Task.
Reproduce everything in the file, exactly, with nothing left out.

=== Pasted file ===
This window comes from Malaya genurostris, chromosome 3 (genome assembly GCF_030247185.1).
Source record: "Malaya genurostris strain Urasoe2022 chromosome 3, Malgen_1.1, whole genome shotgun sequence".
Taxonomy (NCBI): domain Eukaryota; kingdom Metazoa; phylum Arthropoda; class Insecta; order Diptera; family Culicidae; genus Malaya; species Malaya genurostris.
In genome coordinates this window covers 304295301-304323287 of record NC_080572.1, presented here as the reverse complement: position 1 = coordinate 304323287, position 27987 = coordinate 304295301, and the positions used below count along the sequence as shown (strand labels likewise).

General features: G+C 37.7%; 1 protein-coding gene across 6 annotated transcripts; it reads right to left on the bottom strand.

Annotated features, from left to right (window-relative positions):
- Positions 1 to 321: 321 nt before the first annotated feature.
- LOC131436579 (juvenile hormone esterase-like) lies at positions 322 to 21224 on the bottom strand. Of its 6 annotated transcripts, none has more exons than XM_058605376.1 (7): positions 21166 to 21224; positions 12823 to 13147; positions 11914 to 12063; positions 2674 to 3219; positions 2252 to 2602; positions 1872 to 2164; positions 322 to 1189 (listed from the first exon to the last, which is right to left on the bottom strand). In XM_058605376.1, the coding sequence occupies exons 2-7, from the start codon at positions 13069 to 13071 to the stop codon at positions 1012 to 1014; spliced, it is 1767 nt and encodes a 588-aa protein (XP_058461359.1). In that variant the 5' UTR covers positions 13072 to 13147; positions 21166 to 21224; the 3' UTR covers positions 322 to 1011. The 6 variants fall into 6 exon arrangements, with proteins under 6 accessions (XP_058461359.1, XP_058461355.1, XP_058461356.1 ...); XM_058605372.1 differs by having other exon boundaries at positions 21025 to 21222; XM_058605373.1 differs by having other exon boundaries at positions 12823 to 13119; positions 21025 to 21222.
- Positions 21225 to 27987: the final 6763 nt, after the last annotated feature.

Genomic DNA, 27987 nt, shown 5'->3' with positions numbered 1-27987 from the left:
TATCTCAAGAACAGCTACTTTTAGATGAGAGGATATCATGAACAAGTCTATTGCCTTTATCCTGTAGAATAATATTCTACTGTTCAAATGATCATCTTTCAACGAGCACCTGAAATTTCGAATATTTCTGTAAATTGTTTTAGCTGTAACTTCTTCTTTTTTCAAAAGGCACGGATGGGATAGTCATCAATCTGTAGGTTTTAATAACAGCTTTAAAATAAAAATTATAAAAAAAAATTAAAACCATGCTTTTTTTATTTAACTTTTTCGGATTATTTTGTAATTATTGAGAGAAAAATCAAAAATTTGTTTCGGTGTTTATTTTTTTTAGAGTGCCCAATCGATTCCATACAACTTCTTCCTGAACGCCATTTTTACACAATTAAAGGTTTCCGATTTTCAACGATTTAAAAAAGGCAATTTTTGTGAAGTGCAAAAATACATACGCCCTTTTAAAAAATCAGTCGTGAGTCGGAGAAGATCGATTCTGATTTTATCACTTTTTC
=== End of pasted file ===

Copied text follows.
This window comes from Malaya genurostris, chromosome 3 (genome assembly GCF_030247185.1).
Source record: "Malaya genurostris strain Urasoe2022 chromosome 3, Malgen_1.1, whole genome shotgun sequence".
Taxonomy (NCBI): domain Eukaryota; kingdom Metazoa; phylum Arthropoda; class Insecta; order Diptera; family Culicidae; genus Malaya; species Malaya genurostris.
In genome coordinates this window covers 304295301-304323287 of record NC_080572.1, presented here as the reverse complement: position 1 = coordinate 304323287, position 27987 = coordinate 304295301, and the positions used below count along the sequence as shown (strand labels likewise).

General features: G+C 37.7%; 1 protein-coding gene across 6 annotated transcripts; it reads right to left on the bottom strand.

Annotated features, from left to right (window-relative positions):
- Positions 1 to 321: 321 nt before the first annotated feature.
- LOC131436579 (juvenile hormone esterase-like) lies at positions 322 to 21224 on the bottom strand. Of its 6 annotated transcripts, none has more exons than XM_058605376.1 (7): positions 21166 to 21224; positions 12823 to 13147; positions 11914 to 12063; positions 2674 to 3219; positions 2252 to 2602; positions 1872 to 2164; positions 322 to 1189 (listed from the first exon to the last, which is right to left on the bottom strand). In XM_058605376.1, the coding sequence occupies exons 2-7, from the start codon at positions 13069 to 13071 to the stop codon at positions 1012 to 1014; spliced, it is 1767 nt and encodes a 588-aa protein (XP_058461359.1). In that variant the 5' UTR covers positions 13072 to 13147; positions 21166 to 21224; the 3' UTR covers positions 322 to 1011. The 6 variants fall into 6 exon arrangements, with proteins under 6 accessions (XP_058461359.1, XP_058461355.1, XP_058461356.1 ...); XM_058605372.1 differs by having other exon boundaries at positions 21025 to 21222; XM_058605373.1 differs by having other exon boundaries at positions 12823 to 13119; positions 21025 to 21222.
- Positions 21225 to 27987: the final 6763 nt, after the last annotated feature.

Genomic DNA, 27987 nt, shown 5'->3' with positions numbered 1-27987 from the left:
TATCTCAAGAACAGCTACTTTTAGATGAGAGGATATCATGAACAAGTCTATTGCCTTTATCCTGTAGAATAATATTCTACTGTTCAAATGATCATCTTTCAACGAGCACCTGAAATTTCGAATATTTCTGTAAATTGTTTTAGCTGTAACTTCTTCTTTTTTCAAAAGGCACGGATGGGATAGTCATCAATCTGTAGGTTTTAATAACAGCTTTAAAATAAAAATTATAAAAAAAAATTAAAACCATGCTTTTTTTATTTAACTTTTTCGGATTATTTTGTAATTATTGAGAGAAAAATCAAAAATTTGTTTCGGTGTTTATTTTTTTTAGAGTGCCCAATCGATTCCATACAACTTCTTCCTGAACGCCATTTTTACACAATTAAAGGTTTCCGATTTTCAACGATTTAAAAAAGGCAATTTTTGTGAAGTGCAAAAATACATACGCCCTTTTAAAAAATCAGTCGTGAGTCGGAGAAGATCGATTCTGATTTTATCACTTTTTC